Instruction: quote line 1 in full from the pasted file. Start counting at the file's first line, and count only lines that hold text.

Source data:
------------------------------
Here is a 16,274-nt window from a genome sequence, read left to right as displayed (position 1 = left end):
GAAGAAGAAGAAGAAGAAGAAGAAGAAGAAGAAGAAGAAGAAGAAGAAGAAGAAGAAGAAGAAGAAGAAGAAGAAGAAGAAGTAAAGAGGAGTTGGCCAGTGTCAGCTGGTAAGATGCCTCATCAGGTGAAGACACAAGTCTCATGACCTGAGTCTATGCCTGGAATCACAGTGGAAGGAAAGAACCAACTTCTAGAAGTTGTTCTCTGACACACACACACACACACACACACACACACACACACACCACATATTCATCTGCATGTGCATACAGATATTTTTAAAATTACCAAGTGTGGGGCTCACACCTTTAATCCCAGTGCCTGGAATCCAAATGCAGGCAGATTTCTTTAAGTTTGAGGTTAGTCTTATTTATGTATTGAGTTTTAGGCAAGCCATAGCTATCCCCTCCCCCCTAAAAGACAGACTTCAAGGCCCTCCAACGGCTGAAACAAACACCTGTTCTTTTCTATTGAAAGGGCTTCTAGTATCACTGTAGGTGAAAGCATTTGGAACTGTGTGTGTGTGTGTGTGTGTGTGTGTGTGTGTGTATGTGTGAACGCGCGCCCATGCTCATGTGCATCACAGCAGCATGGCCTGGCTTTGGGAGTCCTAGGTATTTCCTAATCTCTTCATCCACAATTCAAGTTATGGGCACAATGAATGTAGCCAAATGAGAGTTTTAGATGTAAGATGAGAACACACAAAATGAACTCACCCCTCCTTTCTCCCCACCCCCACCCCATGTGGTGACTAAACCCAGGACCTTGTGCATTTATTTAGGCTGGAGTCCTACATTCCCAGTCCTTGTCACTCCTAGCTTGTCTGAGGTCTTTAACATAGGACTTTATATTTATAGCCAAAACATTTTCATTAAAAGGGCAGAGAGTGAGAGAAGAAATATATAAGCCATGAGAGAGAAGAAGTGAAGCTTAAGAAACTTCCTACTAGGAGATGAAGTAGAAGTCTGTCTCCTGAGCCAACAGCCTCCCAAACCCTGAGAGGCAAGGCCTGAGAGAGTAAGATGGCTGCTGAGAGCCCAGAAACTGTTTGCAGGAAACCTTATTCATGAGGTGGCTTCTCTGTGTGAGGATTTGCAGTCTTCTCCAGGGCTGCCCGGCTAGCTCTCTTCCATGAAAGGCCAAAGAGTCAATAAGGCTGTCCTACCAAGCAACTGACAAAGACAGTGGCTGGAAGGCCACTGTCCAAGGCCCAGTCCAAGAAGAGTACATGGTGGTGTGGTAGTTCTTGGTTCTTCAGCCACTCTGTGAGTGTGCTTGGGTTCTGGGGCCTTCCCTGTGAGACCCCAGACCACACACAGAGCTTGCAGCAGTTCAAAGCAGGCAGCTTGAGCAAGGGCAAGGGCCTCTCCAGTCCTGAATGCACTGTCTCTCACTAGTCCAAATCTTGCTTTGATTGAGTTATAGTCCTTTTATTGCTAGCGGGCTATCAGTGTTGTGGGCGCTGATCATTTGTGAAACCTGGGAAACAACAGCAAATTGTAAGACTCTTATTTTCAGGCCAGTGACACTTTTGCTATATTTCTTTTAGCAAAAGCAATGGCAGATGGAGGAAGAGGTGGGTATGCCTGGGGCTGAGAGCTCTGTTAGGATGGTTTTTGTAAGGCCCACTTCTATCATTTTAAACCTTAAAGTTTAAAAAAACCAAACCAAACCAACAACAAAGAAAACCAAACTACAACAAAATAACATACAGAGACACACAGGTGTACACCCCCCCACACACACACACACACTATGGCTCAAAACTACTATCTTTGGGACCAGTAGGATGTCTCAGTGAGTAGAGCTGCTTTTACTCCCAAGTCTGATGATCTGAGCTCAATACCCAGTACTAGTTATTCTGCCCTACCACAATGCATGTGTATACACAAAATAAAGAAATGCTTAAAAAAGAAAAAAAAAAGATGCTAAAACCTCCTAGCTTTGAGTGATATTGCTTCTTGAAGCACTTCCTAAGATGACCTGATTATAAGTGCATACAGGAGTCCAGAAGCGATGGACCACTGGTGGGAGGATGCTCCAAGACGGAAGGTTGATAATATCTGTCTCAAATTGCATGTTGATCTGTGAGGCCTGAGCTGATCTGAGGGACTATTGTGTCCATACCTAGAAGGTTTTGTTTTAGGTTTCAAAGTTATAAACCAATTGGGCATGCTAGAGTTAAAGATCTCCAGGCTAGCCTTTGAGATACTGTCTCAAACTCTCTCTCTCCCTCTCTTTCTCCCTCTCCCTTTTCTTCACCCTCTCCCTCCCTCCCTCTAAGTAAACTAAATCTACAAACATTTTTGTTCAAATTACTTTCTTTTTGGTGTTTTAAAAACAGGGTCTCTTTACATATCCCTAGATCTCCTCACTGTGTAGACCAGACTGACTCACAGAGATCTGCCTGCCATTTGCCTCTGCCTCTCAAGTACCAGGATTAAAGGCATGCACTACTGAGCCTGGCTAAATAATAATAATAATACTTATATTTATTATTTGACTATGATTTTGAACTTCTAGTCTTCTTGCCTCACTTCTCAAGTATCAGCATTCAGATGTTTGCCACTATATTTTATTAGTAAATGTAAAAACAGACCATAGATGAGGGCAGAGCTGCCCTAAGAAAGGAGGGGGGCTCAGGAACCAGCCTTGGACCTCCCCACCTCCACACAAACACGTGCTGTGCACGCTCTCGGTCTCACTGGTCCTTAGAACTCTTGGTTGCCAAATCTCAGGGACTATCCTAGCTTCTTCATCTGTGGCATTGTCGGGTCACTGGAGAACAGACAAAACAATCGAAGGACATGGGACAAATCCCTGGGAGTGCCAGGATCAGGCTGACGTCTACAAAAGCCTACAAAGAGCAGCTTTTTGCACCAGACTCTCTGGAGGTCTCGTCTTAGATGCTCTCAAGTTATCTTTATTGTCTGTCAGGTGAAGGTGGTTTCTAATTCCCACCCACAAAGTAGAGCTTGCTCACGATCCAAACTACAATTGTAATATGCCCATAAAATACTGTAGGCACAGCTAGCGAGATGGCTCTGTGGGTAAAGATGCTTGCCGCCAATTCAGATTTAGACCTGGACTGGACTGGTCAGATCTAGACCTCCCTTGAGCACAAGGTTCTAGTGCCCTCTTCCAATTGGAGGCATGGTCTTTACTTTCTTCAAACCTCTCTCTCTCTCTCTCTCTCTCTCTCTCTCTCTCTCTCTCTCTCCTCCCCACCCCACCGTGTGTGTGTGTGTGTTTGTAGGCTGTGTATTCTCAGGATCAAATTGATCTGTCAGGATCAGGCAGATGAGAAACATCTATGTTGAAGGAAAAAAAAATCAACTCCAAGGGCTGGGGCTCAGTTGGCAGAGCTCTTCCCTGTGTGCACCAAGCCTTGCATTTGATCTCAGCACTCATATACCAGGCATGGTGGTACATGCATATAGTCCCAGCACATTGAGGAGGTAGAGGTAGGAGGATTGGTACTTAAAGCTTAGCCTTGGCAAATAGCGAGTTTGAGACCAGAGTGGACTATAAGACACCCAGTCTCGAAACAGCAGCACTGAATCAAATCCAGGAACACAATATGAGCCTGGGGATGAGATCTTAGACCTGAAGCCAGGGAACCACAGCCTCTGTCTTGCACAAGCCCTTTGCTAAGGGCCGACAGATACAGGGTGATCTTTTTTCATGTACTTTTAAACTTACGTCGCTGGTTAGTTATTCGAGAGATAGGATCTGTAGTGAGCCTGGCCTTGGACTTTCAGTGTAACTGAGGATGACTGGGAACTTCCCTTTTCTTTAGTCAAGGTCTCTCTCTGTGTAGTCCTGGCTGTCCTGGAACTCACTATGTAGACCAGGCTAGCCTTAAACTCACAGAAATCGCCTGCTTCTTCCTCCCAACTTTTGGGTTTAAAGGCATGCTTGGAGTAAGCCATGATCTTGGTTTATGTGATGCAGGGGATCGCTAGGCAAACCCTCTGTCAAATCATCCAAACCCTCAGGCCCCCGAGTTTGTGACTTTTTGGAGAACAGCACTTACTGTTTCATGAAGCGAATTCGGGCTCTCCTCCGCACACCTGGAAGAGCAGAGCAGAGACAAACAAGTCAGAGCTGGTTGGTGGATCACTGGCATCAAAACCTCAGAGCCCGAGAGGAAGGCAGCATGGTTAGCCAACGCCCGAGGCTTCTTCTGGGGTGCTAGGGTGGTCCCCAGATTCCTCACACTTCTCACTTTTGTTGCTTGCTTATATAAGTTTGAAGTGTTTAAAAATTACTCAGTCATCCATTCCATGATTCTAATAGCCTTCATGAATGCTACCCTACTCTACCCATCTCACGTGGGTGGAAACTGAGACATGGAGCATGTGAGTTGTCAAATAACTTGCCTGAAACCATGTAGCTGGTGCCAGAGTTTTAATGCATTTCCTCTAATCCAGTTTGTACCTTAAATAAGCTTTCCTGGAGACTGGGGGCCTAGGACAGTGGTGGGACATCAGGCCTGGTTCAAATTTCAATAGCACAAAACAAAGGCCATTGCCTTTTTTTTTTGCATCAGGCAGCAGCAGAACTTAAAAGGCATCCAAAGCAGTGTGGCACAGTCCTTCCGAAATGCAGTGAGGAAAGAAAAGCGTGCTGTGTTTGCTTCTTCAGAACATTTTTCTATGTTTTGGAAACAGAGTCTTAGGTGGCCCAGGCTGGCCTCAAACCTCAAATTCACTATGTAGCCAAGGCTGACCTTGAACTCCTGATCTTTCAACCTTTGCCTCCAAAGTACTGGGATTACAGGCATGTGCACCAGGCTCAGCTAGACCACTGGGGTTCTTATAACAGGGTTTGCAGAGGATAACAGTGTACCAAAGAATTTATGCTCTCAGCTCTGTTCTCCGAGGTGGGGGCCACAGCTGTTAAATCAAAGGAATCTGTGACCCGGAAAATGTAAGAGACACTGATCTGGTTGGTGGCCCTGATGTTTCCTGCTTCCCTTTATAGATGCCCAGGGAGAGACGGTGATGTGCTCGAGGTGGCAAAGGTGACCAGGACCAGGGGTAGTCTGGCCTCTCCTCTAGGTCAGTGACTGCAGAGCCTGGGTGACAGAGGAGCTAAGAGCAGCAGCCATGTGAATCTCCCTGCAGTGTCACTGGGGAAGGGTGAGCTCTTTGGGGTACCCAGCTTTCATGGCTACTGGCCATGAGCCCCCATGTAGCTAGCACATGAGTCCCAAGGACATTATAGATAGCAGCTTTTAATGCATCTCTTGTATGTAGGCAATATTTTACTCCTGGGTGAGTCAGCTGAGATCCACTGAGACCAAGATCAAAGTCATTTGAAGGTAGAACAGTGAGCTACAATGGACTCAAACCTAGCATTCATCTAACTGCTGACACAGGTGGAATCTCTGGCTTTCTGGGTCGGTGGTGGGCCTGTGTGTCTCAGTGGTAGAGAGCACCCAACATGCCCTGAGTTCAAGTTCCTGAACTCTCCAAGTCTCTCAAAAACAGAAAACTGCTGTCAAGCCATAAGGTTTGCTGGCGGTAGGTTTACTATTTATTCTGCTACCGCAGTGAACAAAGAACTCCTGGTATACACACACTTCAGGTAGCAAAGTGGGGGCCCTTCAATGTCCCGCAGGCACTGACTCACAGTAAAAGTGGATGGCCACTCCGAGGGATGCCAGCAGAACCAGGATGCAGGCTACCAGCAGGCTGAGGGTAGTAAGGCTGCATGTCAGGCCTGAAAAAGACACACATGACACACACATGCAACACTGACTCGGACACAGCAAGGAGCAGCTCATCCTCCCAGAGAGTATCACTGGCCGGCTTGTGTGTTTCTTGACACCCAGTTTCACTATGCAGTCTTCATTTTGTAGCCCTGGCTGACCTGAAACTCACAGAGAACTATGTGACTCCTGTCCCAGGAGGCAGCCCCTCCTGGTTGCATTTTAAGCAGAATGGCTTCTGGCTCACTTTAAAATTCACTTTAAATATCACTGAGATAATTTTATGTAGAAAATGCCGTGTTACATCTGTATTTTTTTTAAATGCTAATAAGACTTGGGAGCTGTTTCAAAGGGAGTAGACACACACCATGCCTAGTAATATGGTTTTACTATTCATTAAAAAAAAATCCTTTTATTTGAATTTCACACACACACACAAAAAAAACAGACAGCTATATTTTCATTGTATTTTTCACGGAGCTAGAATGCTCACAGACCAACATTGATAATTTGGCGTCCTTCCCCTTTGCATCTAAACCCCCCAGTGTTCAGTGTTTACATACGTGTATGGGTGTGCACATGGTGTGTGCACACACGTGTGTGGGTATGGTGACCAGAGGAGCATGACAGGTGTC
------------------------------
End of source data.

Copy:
Here is a 16,274-nt window from a genome sequence, read left to right as displayed (position 1 = left end):